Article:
But back to the issue at hand. As a people pleaser, getting your first offer of representation will be amazing!

Look! Somebody loves your work! They want you! It’s the best thing ever!

Then other offers roll in. And they’re all amazing too. Because the only thing better for a people pleaser than having one person love you, is having several people love you.

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But then you have to make a choice. And this is where your people-pleasing becomes a real problem. Having been in this situation, I want to give you a few questions to ask yourself as you are considering who to choose to be your agent, to make sure you are making the best decision for you and not for someone else.

  1. Do I feel like I owe this agent something?

This tends to be a problem with the very first offering agent. After all, they pulled you out of the slush, they found you first. All those other offers are because of the first agent. Shouldn’t there be some extra points for that? I remember reading a stat somewhere that writers overwhelmingly go with their original agent offer, and I think a lot of it has to do with this bond that is felt from being discovered. And there is definitely something to be said for that. However, it is important to remember that you are looking for a business partner. Someone to work with as equals. You shouldn’t make your decision based on a feeling of indebtedness.

 

2.  Am I worried about hurting this agent’s feelings?

giphy (5)   I think this is probably a worry everyone has when they have to turn down an offer, but it is felt especially by people pleasers. I just had a friend in this situation recently talk to me about it. How can I turn this person down? They were so nice. What if they hate me now?  I will tell you the same two things I told her. First, all agents understand that this is a business. Any agent who loves your book enough to offer is going to expect that other people will feel the same way. None of this is a surprise to them. They know you will be nudging everyone else, they know you might get another offer. And they know you might decide to go with that offer. You won’t be the first or the last to turn them down. Second, they will not hate you. They will definitely be disappointed. But they will handle it with grace and be very nice about it. I promise. And if they don’t, you don’t want to be represented by them anyway.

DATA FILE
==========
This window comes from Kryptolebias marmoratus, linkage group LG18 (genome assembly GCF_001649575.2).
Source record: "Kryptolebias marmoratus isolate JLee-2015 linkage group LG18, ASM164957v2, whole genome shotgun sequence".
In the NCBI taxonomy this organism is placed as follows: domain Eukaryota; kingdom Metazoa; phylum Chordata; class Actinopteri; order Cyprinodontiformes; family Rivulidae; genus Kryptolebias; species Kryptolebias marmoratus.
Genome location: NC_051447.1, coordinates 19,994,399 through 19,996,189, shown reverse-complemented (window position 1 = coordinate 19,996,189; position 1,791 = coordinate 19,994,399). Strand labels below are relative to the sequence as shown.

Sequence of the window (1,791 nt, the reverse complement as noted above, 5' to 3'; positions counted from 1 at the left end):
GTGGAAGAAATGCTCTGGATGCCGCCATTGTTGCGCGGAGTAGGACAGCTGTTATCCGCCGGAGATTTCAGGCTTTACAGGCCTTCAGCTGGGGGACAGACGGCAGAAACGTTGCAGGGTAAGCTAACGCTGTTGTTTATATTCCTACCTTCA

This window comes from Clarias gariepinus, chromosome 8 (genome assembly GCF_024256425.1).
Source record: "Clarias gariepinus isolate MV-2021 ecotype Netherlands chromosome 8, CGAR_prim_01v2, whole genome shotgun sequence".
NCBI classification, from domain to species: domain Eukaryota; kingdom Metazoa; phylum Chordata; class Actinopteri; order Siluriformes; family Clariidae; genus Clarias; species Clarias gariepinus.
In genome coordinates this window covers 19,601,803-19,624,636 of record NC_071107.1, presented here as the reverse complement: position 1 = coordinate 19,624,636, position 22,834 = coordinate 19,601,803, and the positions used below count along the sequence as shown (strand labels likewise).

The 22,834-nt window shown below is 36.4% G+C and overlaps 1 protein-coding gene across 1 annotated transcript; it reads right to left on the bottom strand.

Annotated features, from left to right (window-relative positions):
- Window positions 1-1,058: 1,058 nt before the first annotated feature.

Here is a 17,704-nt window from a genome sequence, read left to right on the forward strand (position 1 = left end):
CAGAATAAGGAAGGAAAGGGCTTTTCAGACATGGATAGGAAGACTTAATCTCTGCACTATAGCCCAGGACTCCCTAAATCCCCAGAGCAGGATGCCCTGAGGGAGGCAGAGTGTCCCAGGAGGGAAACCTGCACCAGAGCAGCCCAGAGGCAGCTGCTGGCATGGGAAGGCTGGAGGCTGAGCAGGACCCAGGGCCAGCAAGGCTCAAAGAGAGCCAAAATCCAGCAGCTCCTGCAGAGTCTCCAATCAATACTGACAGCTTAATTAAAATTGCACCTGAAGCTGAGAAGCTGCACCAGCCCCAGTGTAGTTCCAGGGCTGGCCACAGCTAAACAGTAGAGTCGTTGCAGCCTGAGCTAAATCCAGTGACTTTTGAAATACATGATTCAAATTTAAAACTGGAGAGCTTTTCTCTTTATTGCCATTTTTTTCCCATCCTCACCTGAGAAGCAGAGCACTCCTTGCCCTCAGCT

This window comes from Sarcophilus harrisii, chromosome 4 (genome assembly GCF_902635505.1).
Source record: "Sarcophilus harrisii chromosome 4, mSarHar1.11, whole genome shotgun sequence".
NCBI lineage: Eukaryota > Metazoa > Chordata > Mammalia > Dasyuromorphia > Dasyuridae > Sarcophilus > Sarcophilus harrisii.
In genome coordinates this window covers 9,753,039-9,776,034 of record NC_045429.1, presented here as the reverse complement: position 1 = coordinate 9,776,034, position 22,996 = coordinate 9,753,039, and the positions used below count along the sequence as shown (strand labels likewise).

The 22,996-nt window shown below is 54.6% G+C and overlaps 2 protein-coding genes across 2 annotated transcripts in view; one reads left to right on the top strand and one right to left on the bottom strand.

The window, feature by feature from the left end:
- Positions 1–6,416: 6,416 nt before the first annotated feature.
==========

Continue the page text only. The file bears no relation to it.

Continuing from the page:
3.  Am I only choosing this agent to impress other people?

giphy (6)    This might sound like an odd question to ask yourself. But the flip side of being a people pleaser is that you probably also really want to impress people. And so if you get multiple offers and one of them is from a really big name in the industry, you will feel immediately affirmed and want everyone to know it! It’s impressive! However, just because that agent is a big name, doesn’t necessarily mean they are the best fit for you. And so, when you find yourself making a decision and thinking, “Wow, everyone will think it’s so awesome that I’m repped by HER!” or something along those lines, make sure to take a step back and analyze why you would choose her if nobody ever knew who she was. Try your best to really be objective about it. Write out your reasons for working with this particular agent over the others, and make sure that there is more than just, “She sells a lot of books.” Not that that isn’t important, it most definitely is, but there are also other things to consider in the agent/client relationship.

 

4.  Am I excited to work with this agent, or will I feel like I’m settling?

Your agent wants you to be as excited to work with them as they are with you. If you feel like you are settling, or like you’ll always have this thought in the back of your mind of, “I could have gone with so and so…” don’t accept that offer. It’s not fair to you, but more importantly, it’s not fair to the offering agent. Both parties should be absolutely enthusiastic.

 

I hope this helps someone in that insanely stressful and wonderful situation. And if I could finish off this post with one last word of advice, it would be this.

Schedule your “Offer rejection” emails to go out a few hours later, so you don’t have to actually press send. And then send your offer acceptance email so that you have a few hours of just celebration with your new agent before you have to feel bad about turning down those other offers. Trust me, when you get the celebratory email back or talk on the phone and hear how happy and excited they are, it makes handling that feeling of letting the others down so much easier!

Happy decision making!